Enlightenment and Scientific Method

Robert Hollinger, in his essay "What is the Enlightenment?," notes the centrality of science to the "Enlightenment project," as he defines it, offering as one of the four basic tenets that constitute the "basic ideas of the Enlightenment" the view that "only a society based on science and universal values is truly free and rational: only its inhabitants can be happy." (Smith 1998, p. 71). As Smith (1998) says generally about the Enlightenment period, "Scientific knowledge came to be seen as an instrument for securing control over the human condition and for making it better." (p. 56).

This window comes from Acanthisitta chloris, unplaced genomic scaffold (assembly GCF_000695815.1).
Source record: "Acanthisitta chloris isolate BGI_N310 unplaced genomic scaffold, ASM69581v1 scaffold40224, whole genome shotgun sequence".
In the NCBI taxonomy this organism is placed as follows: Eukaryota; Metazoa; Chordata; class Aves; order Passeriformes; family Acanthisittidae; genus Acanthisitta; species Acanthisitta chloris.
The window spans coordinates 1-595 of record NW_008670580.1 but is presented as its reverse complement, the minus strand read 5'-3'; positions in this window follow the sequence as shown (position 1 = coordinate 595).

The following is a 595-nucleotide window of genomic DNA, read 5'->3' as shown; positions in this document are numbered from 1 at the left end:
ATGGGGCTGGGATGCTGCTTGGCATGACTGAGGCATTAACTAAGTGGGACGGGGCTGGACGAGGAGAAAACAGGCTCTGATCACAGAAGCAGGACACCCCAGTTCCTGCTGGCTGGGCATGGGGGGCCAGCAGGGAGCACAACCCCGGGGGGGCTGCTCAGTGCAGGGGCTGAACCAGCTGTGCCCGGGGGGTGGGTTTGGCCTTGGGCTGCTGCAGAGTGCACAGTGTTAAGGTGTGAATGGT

But to what degree did the Enlightenment have an actual effect on science and its practice? I will look at three areas -- the philosophes, the "science of man," and the Deist religion -- in order to define how the Enlightenment culture affected the development of the scientific method....
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